Texas partnership calls attention to private landowner role in water conservation

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A variety of habitat conservation groups have partnered to highlight the important connection between voluntary land stewardship and sustaining water availability in Texas.

Ducks Unlimited partnered with the Association of Texas Soil & Water Conservation Districts, Texas Wildlife Association and Texas State Soil and Water Conservation Board. Effective land stewardship increases the ability of open land to absorb rainfall, replenish aquifers and ensure that water drains slowly and steadily into streams, rivers and lakes.

“This campaign aims to bring more awareness and support to voluntary land stewardship because the way resources are managed on private lands directly impacts the water resources available for public consumption,” said Kirby Brown, DU conservation outreach biologist, in a news release. “Land stewardship on millions of privately owned acres — combined with community conservation efforts — translates into what may be the most significant contribution to water conservation today.”

Due to prolonged drought in Texas, many farmers and ranchers have sought to aggressively adopt innovative technologies and on-farm conservation practices to combat the impacts of drought and improve profitability. Some of these conservation practices, like those put into place through the Texas Prairie Wetlands Project, provide a great benefit to Texas’ water resources, but can be very costly to landowners. DU, along with its partners, assists landowners with conservation improvements to provide wetland habitat and improve water management across the Texas Chenier Plain.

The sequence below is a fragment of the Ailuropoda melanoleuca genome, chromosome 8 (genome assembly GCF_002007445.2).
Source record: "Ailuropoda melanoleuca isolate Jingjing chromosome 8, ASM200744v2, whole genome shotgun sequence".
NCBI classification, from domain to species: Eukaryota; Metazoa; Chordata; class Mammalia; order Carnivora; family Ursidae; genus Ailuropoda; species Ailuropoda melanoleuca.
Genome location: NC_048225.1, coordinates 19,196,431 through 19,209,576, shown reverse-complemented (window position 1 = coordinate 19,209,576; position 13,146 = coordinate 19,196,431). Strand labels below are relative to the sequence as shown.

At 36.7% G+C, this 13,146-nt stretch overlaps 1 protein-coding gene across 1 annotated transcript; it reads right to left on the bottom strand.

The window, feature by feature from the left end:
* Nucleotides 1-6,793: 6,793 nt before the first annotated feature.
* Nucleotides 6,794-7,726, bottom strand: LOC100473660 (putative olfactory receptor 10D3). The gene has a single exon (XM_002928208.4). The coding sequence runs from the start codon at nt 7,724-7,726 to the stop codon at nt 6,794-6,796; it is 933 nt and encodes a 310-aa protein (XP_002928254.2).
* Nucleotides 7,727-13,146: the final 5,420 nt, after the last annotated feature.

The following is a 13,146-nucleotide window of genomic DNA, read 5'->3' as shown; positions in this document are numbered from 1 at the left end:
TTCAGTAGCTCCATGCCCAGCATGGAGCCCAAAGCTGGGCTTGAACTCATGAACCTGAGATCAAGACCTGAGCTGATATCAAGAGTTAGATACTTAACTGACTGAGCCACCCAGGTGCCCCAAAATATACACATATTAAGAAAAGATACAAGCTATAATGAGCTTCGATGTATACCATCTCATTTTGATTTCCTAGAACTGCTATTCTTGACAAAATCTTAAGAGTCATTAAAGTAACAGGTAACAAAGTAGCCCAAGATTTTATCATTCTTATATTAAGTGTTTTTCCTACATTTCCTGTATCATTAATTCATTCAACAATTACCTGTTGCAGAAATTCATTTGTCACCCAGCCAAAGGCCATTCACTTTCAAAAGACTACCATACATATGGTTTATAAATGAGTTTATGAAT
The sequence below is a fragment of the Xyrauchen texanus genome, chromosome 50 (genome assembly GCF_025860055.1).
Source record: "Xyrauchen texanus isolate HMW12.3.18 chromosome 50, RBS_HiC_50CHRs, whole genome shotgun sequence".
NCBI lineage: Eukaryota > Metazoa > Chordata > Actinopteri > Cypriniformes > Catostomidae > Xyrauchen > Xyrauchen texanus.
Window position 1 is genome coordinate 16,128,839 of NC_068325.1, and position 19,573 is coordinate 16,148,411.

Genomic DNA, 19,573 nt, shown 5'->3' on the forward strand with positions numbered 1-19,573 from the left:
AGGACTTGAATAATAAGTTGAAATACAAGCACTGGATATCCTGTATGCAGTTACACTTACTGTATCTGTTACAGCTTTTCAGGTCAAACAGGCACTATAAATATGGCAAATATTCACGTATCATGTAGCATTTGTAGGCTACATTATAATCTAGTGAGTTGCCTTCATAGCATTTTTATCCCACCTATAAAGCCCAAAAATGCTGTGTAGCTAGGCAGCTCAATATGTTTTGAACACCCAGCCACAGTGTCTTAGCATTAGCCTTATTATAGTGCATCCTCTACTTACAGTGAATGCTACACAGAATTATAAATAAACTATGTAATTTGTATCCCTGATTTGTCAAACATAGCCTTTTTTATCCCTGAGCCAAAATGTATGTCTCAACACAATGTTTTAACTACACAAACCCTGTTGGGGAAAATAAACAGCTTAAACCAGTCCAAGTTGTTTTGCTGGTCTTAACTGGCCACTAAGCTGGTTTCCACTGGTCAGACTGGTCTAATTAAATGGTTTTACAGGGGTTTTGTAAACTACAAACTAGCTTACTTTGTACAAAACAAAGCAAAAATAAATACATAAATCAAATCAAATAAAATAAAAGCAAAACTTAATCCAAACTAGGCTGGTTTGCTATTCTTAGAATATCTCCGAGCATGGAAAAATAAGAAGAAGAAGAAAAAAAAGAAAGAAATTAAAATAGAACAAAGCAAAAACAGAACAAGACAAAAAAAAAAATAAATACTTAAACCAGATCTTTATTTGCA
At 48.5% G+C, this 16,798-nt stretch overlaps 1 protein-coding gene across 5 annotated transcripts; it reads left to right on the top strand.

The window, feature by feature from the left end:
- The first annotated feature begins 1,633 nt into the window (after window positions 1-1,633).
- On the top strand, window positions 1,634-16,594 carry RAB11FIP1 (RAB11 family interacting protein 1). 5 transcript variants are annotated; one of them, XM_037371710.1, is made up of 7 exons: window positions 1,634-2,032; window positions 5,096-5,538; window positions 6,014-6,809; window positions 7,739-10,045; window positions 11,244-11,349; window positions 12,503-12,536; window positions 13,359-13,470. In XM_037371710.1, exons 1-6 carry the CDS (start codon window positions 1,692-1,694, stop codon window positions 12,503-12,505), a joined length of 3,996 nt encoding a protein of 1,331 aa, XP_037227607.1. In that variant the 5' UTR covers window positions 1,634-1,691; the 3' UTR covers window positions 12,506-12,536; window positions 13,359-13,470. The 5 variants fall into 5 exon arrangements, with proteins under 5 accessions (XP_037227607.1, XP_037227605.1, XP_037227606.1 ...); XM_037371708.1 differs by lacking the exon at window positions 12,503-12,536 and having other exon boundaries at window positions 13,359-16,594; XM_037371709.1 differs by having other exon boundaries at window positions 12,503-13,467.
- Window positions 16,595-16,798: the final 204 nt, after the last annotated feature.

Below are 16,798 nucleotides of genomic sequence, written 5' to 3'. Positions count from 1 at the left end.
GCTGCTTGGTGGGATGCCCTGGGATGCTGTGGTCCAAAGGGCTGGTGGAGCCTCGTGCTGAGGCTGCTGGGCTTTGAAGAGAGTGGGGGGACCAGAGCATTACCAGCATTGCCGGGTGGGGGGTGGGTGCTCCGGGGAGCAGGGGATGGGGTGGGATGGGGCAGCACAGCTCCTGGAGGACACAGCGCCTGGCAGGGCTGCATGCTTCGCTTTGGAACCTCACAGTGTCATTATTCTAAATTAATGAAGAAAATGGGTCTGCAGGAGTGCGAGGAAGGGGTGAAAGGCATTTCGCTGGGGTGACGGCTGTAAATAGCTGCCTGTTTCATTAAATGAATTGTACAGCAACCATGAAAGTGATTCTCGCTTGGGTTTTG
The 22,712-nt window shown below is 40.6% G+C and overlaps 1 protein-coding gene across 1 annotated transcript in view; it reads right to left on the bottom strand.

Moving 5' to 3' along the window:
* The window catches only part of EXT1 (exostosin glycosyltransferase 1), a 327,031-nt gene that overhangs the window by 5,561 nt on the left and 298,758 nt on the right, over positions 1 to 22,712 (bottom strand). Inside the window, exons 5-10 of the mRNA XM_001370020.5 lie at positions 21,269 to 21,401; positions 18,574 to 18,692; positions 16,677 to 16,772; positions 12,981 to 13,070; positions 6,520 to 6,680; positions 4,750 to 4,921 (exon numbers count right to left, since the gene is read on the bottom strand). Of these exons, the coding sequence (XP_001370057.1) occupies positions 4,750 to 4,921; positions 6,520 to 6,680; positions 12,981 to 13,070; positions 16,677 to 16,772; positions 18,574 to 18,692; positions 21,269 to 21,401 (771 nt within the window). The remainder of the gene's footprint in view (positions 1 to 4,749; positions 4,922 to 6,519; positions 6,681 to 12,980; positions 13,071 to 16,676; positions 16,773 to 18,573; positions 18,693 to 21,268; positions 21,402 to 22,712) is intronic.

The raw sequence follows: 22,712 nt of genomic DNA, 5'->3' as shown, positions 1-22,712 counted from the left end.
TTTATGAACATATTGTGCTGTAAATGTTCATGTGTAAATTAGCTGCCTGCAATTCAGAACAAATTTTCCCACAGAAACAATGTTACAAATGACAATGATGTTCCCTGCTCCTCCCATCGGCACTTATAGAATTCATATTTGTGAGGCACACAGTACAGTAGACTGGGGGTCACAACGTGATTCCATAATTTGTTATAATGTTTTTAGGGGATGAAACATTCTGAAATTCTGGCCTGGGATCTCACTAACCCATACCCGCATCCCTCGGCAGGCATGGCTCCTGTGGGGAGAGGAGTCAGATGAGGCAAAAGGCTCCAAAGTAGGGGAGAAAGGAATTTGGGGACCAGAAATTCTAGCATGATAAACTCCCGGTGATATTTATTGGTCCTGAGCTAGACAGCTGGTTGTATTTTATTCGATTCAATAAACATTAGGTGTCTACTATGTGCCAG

Voluntary land stewardship allows Texans to consider water at its origins, not just at its destination. Practices include things such as prescribed grazing management by ranchers, the use of cover crops by farmers, wildlife habitat enhancement and the targeted removal of invasive brush species.

“Voluntary land stewardship is an efficient, cost-effective and sustainable way to ‘create’ more water for homes, businesses, recreation, agriculture, and wildlife,” said Johnny Ussery, chair of the stewardship committee for the conservation districts, in the release.

Soil and water conservation performed in urban areas also can help supplement land stewardship efforts in rural ones.

“Urban Texans can become involved by practicing effective land stewardship at home and in their neighborhoods, schools and businesses,” Ussery said. “Small efforts, such as using plants in our home landscaping that require little water, can add up to major water conservation when practiced by millions of people across the state.”

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